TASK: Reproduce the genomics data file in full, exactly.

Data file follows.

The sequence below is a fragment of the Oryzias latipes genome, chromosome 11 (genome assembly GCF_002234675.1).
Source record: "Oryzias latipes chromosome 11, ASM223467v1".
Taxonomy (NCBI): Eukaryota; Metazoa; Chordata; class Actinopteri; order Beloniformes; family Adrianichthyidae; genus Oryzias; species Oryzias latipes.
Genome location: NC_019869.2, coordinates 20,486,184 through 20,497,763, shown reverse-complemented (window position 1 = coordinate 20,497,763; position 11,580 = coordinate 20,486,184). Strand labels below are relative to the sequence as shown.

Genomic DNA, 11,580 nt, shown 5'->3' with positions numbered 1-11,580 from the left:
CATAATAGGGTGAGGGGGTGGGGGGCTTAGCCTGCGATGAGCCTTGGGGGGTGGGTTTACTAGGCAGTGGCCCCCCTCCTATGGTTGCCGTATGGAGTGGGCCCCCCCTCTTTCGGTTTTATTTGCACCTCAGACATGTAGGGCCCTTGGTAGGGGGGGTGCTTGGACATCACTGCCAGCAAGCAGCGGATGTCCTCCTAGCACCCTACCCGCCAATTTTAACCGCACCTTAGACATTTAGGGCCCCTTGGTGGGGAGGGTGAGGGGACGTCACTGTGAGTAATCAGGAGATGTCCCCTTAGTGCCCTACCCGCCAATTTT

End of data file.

The sequence below is a fragment of the Oryzias latipes genome, chromosome 11 (genome assembly GCF_002234675.1).
Source record: "Oryzias latipes chromosome 11, ASM223467v1".
Taxonomy (NCBI): Eukaryota; Metazoa; Chordata; class Actinopteri; order Beloniformes; family Adrianichthyidae; genus Oryzias; species Oryzias latipes.
Genome location: NC_019869.2, coordinates 20,486,184 through 20,497,763, shown reverse-complemented (window position 1 = coordinate 20,497,763; position 11,580 = coordinate 20,486,184). Strand labels below are relative to the sequence as shown.

Genomic DNA, 11,580 nt, shown 5'->3' with positions numbered 1-11,580 from the left:
CATAATAGGGTGAGGGGGTGGGGGGCTTAGCCTGCGATGAGCCTTGGGGGGTGGGTTTACTAGGCAGTGGCCCCCCTCCTATGGTTGCCGTATGGAGTGGGCCCCCCCTCTTTCGGTTTTATTTGCACCTCAGACATGTAGGGCCCTTGGTAGGGGGGGTGCTTGGACATCACTGCCAGCAAGCAGCGGATGTCCTCCTAGCACCCTACCCGCCAATTTTAACCGCACCTTAGACATTTAGGGCCCCTTGGTGGGGAGGGTGAGGGGACGTCACTGTGAGTAATCAGGAGATGTCCCCTTAGTGCCCTACCCGCCAATTTT